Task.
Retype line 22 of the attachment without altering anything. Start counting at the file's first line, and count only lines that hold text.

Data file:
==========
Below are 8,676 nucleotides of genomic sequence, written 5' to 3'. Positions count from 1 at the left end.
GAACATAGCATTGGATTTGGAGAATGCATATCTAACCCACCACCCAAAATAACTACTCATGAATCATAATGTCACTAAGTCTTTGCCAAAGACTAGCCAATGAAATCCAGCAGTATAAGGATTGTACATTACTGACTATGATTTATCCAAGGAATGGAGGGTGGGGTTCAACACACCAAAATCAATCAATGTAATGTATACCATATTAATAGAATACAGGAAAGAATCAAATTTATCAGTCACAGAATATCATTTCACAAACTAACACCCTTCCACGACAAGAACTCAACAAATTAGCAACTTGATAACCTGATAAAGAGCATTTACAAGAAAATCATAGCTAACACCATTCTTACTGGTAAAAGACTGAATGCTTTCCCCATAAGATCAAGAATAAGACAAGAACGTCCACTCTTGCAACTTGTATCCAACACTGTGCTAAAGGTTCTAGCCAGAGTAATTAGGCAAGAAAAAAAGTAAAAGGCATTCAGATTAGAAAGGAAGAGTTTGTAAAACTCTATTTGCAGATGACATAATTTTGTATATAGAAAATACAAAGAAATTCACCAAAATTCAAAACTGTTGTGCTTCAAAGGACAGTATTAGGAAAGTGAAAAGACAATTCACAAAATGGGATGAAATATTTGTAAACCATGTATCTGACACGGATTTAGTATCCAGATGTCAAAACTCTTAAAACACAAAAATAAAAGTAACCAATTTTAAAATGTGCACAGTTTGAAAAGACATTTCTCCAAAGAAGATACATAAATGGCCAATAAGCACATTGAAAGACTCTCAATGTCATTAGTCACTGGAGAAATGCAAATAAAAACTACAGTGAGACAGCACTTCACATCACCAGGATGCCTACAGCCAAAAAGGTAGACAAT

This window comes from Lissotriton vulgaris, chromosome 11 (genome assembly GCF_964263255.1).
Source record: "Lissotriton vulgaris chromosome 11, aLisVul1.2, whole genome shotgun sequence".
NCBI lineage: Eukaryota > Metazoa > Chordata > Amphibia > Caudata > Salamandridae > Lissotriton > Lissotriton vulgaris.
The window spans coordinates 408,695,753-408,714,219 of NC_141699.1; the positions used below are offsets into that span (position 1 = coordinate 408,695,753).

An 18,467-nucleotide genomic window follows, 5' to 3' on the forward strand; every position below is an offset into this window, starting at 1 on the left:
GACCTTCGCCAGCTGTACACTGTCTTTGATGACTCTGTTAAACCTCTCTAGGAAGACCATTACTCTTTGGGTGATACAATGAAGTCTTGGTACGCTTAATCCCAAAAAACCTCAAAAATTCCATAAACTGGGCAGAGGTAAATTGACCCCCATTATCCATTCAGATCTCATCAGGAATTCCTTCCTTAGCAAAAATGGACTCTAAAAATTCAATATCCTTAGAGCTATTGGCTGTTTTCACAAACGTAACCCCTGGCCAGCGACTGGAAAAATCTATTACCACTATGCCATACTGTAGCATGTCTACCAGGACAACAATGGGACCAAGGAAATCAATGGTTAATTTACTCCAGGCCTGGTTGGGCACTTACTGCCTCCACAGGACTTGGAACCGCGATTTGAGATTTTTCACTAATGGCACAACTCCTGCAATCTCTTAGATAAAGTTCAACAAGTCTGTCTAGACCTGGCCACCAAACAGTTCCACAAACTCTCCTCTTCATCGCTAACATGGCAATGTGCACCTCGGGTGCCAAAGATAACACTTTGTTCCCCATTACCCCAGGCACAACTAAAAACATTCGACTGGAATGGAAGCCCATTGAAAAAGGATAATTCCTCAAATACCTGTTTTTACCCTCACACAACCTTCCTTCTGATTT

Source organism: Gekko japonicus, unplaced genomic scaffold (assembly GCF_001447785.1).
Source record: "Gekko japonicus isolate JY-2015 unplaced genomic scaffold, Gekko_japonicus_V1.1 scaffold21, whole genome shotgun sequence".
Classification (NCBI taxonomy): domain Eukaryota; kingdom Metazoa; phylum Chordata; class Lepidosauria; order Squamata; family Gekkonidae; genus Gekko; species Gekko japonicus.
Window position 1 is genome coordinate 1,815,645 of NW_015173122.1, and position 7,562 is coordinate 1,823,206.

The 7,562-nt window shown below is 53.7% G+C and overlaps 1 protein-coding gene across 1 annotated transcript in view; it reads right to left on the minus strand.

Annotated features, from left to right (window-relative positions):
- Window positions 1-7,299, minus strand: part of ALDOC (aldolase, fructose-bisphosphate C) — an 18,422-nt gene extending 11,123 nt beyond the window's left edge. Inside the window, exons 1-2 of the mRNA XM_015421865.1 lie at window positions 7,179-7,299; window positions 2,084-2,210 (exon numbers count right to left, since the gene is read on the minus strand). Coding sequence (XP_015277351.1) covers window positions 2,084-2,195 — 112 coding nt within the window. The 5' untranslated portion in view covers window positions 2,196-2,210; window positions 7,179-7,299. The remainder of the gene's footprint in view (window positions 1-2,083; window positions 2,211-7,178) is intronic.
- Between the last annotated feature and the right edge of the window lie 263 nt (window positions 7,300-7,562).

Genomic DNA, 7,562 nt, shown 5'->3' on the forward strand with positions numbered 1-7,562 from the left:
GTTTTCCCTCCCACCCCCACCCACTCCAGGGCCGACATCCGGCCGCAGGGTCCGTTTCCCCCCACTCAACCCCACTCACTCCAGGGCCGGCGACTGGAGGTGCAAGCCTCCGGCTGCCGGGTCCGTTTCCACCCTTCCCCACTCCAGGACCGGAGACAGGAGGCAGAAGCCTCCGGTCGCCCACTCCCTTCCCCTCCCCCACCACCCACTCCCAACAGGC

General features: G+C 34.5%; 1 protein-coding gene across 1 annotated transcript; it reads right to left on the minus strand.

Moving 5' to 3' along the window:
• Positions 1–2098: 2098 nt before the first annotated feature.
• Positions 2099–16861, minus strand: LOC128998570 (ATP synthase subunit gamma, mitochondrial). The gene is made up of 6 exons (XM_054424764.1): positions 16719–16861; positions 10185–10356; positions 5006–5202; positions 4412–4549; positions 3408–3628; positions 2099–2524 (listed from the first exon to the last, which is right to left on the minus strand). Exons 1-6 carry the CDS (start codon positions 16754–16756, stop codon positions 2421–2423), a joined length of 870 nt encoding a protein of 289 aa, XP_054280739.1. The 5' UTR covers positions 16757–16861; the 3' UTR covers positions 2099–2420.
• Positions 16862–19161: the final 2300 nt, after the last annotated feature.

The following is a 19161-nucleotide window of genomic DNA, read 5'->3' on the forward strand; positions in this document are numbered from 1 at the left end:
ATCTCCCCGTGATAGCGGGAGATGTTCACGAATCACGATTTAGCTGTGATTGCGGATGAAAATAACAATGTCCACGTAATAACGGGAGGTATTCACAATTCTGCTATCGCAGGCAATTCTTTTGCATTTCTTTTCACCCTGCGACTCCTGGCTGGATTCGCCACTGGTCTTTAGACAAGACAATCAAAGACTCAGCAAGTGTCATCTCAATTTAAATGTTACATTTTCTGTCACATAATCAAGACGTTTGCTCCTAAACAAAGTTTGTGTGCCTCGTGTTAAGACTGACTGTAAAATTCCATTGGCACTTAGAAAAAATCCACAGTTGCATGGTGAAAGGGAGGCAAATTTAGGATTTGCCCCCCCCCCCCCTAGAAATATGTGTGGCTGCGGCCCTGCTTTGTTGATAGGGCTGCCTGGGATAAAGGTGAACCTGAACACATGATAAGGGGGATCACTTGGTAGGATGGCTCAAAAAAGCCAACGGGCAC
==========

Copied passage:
• Positions 2099–16861, minus strand: LOC128998570 (ATP synthase subunit gamma, mitochondrial). The gene is made up of 6 exons (XM_054424764.1): positions 16719–16861; positions 10185–10356; positions 5006–5202; positions 4412–4549; positions 3408–3628; positions 2099–2524 (listed from the first exon to the last, which is right to left on the minus strand). Exons 1-6 carry the CDS (start codon positions 16754–16756, stop codon positions 2421–2423), a joined length of 870 nt encoding a protein of 289 aa, XP_054280739.1. The 5' UTR covers positions 16757–16861; the 3' UTR covers positions 2099–2420.